The media seem focused on the potential constitutional crisis that could result from President Obama circumventing Congress and instituting his domestic agenda through executive orders. But another potential constitutional crisis seems to have escaped their notice: the prospect of Roseanne Barr winning the presidencies of both the United States and Israel.
In May 2010, on a soapbox across the street from the White House, under a banner that read “One Taxpayer Mother’s Manifesto,” Barr announced her run for both offices on the “Green Tea Party” ticket as a bid to “solve the world’s problems,” as she put it at the time. “This is a twofer,” she told a crowd of her cameramen. Her platform for U.S. president included legalizing marijuana, ending the war on drugs, establishing gender quotas for government service, making small business grants to the poor and outlawing “bullshit.” For her prospective role as Israeli prime minister, she outlined a separate plan to put “the pal back in Palestinian,” paying Arabs “not to shoot Jews.” This past summer, Barr turned up on “The View” to reiterate her commitment to running for dual leadership roles, and she repeated her pledge to run on “The Tonight Show” in August. But her potential victories in the U.S. and Israel could have dire consequences for both countries and for the world.
On the domestic front, for instance, it could result in electoral chaos. There’s nothing in the Constitution that bars the president from serving as the head of two states at once. But this is bound to wind up at the Supreme Court. And it’s hard to picture SCOTUS ruling in Barr’s favor, as part of her platform is to “junk this whole government” and start over. That would put her vice president, “the taxpayers,” in charge, and the battle over who specifically should ascent to the White House could be tied up in court indefinitely.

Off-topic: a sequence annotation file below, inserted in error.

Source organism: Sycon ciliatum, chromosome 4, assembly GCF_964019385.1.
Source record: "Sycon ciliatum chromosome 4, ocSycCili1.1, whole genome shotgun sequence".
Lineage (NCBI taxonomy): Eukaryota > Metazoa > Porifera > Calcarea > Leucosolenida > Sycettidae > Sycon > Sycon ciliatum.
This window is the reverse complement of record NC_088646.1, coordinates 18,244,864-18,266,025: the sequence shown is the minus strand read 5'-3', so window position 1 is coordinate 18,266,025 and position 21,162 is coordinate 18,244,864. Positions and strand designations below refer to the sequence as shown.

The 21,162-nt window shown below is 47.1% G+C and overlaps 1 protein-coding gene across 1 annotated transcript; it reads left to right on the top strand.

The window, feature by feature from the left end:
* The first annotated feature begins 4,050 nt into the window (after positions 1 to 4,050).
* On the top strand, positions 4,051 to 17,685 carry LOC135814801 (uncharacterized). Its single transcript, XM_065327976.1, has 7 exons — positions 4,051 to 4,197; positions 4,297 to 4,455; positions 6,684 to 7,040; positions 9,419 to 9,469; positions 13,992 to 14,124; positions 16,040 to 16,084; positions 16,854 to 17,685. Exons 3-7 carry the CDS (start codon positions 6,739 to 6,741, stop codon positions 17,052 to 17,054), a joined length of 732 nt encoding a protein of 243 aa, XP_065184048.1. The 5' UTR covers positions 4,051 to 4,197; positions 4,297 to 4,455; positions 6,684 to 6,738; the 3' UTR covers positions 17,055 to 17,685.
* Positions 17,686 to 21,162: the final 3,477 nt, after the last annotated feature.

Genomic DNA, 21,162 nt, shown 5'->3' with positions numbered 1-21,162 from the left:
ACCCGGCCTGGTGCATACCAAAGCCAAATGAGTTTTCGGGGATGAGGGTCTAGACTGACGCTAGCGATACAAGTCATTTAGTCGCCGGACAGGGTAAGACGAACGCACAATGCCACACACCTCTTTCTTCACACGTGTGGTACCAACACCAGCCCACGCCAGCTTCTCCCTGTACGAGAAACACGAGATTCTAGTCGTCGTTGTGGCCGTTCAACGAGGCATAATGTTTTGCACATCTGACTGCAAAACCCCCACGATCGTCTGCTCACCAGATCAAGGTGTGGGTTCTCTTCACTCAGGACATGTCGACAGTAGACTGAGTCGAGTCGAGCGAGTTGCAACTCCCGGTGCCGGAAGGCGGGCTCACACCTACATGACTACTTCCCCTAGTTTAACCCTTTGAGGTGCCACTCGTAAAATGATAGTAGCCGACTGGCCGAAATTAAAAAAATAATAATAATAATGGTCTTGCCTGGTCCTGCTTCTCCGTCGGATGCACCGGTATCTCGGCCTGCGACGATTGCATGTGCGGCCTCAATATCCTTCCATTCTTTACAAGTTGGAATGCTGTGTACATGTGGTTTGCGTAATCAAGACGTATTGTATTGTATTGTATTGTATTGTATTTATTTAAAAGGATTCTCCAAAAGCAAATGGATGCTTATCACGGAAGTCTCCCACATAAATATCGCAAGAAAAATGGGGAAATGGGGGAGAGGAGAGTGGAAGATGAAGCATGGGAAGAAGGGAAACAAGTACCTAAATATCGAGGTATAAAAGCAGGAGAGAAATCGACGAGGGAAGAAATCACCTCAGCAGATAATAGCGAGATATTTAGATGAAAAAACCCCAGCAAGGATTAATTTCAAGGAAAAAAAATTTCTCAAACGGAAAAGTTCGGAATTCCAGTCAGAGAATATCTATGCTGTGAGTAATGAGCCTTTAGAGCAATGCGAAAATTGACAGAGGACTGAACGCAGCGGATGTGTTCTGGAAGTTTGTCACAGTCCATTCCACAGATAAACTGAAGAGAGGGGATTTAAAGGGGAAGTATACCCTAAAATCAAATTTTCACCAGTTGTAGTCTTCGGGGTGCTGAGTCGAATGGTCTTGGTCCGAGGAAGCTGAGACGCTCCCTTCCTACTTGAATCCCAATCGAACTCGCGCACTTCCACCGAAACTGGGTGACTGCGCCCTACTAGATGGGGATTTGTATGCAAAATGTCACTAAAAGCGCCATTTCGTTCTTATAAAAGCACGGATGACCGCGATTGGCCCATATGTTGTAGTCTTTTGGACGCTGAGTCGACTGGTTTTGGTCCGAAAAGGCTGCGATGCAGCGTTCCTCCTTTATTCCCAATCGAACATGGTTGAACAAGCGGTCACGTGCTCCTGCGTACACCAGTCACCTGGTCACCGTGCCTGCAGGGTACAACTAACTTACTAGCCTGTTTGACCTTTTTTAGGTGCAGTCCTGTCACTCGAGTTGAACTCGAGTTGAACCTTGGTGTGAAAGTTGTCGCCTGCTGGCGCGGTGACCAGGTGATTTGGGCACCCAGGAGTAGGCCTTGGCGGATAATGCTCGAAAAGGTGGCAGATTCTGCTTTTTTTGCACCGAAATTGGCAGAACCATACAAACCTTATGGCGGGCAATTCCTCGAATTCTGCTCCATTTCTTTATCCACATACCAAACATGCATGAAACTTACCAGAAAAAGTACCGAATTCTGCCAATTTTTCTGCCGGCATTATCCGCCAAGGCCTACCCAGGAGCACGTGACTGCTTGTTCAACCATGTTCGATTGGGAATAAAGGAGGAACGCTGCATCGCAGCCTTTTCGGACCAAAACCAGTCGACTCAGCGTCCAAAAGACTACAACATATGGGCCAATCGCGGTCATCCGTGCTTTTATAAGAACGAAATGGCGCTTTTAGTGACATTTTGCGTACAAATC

Internationally, her winning both races could send conflicting messages about America’s foreign policy. Picture Barr having summits with herself: greeting an empty chair next to the Oval Office fireplace, welcoming herself to the White House to talk about Israel’s possible return to its 1967 borders and then switching seats five minutes later to rebuke herself for suggesting it. Then there’d be accusations of flip-flopping. The RNC would use the footage against her in 2016. Her re-election chances would start to fade and potentially destabilize the Middle East.
With Election Day just 12 months away and candidates like Cain and Perry soaking up the spotlight, it’s easy to dismiss the potential repercussions of a Roseanne victory. But over 46 percent of readers supported her candidacy in one blog’s unscientific poll last summer. That, coupled with growing dissatisfaction about the incumbent president and the Republican field, could portend a Roseanne landslide next November. It might be time to brace for, and look at solutions to, the potential fallout.
Dorian Davis is a former MTV HITS star turned libertarian writer. He’s been published in Business Week, The New York Daily News, XY & more. He’s an NYU graduate and National Journalism Center alum. He teaches journalism at Marymount Manhattan College.